Thursday, December 5, 2013
Rob Henderson, chief economist for markets at National Australia Bank, agreed most trends were consistent with an imminent taper.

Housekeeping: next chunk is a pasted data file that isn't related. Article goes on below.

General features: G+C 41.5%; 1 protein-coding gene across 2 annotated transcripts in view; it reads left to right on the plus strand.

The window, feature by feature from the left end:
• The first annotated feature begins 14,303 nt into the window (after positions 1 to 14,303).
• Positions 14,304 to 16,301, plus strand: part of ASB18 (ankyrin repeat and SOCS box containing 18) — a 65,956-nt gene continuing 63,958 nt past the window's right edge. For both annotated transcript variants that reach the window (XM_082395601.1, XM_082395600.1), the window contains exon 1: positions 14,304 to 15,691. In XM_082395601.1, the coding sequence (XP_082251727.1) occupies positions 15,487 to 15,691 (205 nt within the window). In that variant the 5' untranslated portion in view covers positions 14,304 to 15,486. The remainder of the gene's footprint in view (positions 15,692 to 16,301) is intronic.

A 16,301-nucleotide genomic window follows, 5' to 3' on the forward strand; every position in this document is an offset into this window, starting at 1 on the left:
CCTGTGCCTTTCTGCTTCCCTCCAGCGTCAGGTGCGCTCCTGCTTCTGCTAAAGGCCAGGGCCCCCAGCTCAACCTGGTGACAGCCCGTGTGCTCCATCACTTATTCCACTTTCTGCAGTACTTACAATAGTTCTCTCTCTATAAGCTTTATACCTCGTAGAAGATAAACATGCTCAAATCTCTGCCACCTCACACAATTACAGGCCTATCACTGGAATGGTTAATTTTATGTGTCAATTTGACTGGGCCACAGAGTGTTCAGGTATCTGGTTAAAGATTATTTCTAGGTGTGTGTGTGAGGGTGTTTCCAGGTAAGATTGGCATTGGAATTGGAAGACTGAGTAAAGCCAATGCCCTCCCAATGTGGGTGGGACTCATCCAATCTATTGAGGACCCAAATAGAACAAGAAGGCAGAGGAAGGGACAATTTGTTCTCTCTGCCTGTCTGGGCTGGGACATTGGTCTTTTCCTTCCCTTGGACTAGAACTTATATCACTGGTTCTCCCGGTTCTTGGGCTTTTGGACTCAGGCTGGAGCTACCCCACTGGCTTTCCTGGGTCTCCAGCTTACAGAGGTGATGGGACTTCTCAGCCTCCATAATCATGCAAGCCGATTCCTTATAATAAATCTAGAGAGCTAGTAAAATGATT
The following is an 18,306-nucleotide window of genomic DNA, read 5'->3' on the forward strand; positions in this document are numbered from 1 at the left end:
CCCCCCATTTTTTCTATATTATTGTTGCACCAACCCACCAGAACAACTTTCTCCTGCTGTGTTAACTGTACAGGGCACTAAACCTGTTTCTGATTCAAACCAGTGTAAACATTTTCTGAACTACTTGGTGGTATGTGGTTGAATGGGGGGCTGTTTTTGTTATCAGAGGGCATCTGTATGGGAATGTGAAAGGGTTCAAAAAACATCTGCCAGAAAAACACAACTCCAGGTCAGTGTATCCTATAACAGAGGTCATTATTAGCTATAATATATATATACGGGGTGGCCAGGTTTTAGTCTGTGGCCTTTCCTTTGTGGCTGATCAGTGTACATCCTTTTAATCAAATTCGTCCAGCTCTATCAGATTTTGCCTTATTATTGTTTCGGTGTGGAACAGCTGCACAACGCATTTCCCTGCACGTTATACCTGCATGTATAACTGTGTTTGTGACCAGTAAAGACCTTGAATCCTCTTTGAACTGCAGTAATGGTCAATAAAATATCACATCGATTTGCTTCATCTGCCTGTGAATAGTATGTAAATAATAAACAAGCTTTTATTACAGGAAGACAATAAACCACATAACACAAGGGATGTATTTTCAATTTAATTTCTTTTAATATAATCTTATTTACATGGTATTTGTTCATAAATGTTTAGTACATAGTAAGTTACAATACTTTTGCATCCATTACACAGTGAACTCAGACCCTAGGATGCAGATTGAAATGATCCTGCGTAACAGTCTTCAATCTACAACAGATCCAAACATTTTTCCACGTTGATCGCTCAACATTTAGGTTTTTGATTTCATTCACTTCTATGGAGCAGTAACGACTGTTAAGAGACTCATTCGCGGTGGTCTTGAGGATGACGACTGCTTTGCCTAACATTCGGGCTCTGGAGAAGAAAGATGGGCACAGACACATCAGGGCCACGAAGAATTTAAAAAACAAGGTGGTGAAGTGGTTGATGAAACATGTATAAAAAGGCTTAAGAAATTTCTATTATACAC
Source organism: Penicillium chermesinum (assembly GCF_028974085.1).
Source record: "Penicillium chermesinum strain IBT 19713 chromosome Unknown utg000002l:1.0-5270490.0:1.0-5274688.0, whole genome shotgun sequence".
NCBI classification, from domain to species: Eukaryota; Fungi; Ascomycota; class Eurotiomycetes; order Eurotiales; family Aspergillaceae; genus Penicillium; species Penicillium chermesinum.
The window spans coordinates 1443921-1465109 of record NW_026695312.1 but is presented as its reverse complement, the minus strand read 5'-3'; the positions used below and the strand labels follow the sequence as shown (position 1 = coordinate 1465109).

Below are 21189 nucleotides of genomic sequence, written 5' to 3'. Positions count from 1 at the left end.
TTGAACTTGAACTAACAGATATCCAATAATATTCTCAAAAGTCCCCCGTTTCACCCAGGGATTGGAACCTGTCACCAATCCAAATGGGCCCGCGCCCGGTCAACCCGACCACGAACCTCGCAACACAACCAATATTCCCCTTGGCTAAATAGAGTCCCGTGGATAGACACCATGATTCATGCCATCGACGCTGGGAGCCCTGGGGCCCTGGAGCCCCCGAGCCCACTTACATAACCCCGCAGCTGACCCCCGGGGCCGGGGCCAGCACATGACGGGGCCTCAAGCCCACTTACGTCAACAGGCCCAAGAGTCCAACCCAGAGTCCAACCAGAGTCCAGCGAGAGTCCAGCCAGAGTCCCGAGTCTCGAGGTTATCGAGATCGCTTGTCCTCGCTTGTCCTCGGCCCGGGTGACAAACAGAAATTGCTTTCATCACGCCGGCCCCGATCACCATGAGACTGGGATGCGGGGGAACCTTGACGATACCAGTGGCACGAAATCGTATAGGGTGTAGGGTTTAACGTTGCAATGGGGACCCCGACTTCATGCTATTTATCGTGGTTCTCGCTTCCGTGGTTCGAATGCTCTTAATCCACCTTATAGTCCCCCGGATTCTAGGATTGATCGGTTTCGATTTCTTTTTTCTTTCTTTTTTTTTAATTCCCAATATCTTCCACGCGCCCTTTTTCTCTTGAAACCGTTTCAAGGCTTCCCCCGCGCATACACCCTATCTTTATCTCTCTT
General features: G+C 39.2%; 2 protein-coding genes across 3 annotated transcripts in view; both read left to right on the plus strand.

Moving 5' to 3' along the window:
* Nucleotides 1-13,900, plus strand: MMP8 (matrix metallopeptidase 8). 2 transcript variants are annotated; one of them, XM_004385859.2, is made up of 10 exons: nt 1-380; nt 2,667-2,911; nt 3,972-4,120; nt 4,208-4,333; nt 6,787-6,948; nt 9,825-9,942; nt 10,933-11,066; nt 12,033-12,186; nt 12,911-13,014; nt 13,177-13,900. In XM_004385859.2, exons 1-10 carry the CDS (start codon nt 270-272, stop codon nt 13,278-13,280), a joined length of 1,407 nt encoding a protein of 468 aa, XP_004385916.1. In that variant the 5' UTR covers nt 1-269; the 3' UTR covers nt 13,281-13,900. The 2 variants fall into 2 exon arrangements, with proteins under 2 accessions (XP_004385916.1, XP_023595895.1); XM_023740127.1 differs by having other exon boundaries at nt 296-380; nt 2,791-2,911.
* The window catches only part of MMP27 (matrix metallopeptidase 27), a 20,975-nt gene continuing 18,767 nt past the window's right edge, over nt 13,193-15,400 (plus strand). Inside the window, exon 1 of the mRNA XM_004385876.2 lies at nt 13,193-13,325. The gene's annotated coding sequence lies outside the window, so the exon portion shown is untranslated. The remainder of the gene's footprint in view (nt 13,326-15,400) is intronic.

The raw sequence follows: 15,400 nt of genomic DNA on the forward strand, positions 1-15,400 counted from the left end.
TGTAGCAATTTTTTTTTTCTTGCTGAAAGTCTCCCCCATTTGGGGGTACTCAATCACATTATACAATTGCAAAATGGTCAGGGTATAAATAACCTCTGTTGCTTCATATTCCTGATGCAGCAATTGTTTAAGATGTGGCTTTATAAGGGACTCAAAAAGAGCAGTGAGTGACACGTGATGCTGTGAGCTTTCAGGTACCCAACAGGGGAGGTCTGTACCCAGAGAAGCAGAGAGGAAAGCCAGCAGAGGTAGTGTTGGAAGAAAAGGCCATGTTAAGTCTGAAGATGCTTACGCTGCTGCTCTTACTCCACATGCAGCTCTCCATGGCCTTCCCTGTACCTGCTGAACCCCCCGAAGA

Rob Henderson, chief economist for markets at National Australia Bank, agreed most trends were consistent with an imminent taper. “If you look at global markets they’re certainly beginning to price in the Fed beginning to taper,” he said. “Given the data we’ve seen out of the US with strong manufacturing indexes, good employment numbers, it seems like the economy’s telling them we don’t need all this stimulus.” Foreign exchange and rates markets, for example, are both motivated by a mutual belief that policy change is around the corner. Upward movements in US government bond yields “must mean a higher US dollar ... clearly you’re at the start of a set of circumstances which would put pressure on the Australian dollar”, Mr Henderson said. The Reserve Bank of Australia’s “fairly persistent” jawboning strategy had dealt a further blow to the currency over the past month; it was fetching US90.60¢ shortly after 1pm AEDT, trading slightly lower. Mr Henderson suggested the Fed could accompany any tapering announcement with an equally dovish concession around the employment conditions linked to the Fed funds rate by reducing the unemployment threshold that stands at 6.5 per cent. “That might mean that the reaction is quite muted when it happens,” he said.